The best writings, like the best men, tell the truth.” (Sophie Perinot, The Sister Queens)

This past weekend I read this article in the New York Times about the increasingly prevalent practice of “buying” good reviews in on-line venues to boost salesThis is a despicable practice (and I do not use words like despicable lightly because, as a writer, I know the power of language).

The idea of offering someone a quid pro quo (whether cold hard cash, savings, or swag) to say something good about you is dishonest and demeaning.  I know in the current economic climate competition – whether you are hotelier or a novelist – is fierce, but cheating is still cheating.  I wouldn’t want to win a race because I put pebbles in someone else’s shoes, and, likewise, I wouldn’t want to trick anyone into buying my debut novel.

One of the idiot businesses in the New York Times article claims they are only soliciting honest positive reviews and then rewarding those “loyal” customers with discounts on return visits, but PLEASE—pecuniary interest and honest judgment have never been comfortable bedfellows.  Does it matter that this hotel truly believes it is an excellent place to stay?  Does it matter that the authors who purchase 5-star reviews for their books on Amazon likewise believe what they’ve produced is 5-star worthy writing? No.  The truth of the matter is buying reviews is NOT the same as earning them—no matter how well deserved those stars might be.

We don’t always get what we deserve.  The best man doesn’t always win, nor does the best novel.  But the minute we start to think that we are just “leveling the playing field” or we make other excuses for disguising promotional materials as impartial reviews we diminish ourselves as persons of honor and integrity.  As far as I am concerned honor and integrity are more important than sales.

What about the folks who write these reviews?  Many of them are being hired to do so.  It’s just a job, right?  Surely they are less culpable.  Hm.  Maybe I live in the past (an occupational hazard when writing historical fiction) but what happened to the idea that a man’s word (or a woman’s word) is his bond?  What is an individual’s betrayal of his own word worth?  Surely more than the $5 or $10 dollars per review that he is being paid to prostitute his honor?  As I the bard said, “No legacy is so rich as honesty.” (William Shakespeare, All’s Well that Ends Well, Act 3 scene 5)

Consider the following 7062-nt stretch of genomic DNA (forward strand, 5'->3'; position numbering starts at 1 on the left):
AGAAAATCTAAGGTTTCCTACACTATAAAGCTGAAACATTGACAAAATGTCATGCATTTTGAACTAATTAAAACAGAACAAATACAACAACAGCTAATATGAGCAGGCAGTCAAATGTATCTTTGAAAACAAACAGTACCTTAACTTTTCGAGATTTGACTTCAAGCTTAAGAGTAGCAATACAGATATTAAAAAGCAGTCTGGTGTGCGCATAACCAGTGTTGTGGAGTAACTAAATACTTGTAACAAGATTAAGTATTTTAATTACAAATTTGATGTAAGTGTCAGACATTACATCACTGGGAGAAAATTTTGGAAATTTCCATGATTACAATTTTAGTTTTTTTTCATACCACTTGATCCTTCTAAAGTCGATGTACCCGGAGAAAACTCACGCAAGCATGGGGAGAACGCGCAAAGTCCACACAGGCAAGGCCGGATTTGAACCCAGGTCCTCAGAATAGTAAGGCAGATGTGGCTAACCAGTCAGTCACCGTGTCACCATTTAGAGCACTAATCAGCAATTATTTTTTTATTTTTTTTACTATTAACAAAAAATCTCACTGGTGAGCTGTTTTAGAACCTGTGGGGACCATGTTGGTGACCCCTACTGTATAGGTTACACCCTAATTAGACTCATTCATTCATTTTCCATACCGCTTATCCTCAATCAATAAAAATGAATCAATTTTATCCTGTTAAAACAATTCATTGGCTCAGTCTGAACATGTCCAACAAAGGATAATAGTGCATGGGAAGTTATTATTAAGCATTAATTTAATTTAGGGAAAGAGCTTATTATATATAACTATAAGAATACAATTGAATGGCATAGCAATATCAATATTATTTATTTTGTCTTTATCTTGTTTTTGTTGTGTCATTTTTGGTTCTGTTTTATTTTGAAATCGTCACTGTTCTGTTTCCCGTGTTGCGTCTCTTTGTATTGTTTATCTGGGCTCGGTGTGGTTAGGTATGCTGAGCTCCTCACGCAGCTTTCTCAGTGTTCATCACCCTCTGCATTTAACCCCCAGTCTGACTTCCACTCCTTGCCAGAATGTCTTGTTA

I understand that individuals who work in advertising get paid to praise products they’ve never used but that is distinctly different.  Consumers know that the slogans advertising folks write are marketing.  The same is true of celebrity endorsements.  When I see a big name athlete holding up a shoe (or wearing one) I assume he is paid to do that.  I do not assume he loves that shoe on its own merits.  Paid endorsements (and that’s what these fake reviews are) hiding among genuine personal opinions are wolves among sheep.  A reader has no way of knowing which reviews are genuine personal opinions authored by someone who has read the book and which reviews are mere penny-a-word hyperbole.  As members of on-line communities (and the reviewers at Amazon, for example, do make up an on-line community) we are relying on our fellows to be honest.  We are taking a given reviewer at his word and we are being duped.  To quote the Times:

The Cornell researchers tackled what they call deceptive opinion spam by commissioning freelance writers on Mechanical Turk, an Amazon-owned marketplace for workers, to produce 400 positive but fake reviews of Chicago hotels. Then they mixed in 400 positive TripAdvisor reviews that they believed were genuine, and asked three human judges to tell them apart. They could not.

And that is where the serious damage kicks in.  If we don’t care about the damage the charlatans who pay for reviews or who write them are doing to their personal honor (and I am not sure they are deserving of our concern), consider this—readers are being hurt.  They are being conned and cajoled into buying books on false pretenses.  That bothers me as a reader AND as a writer.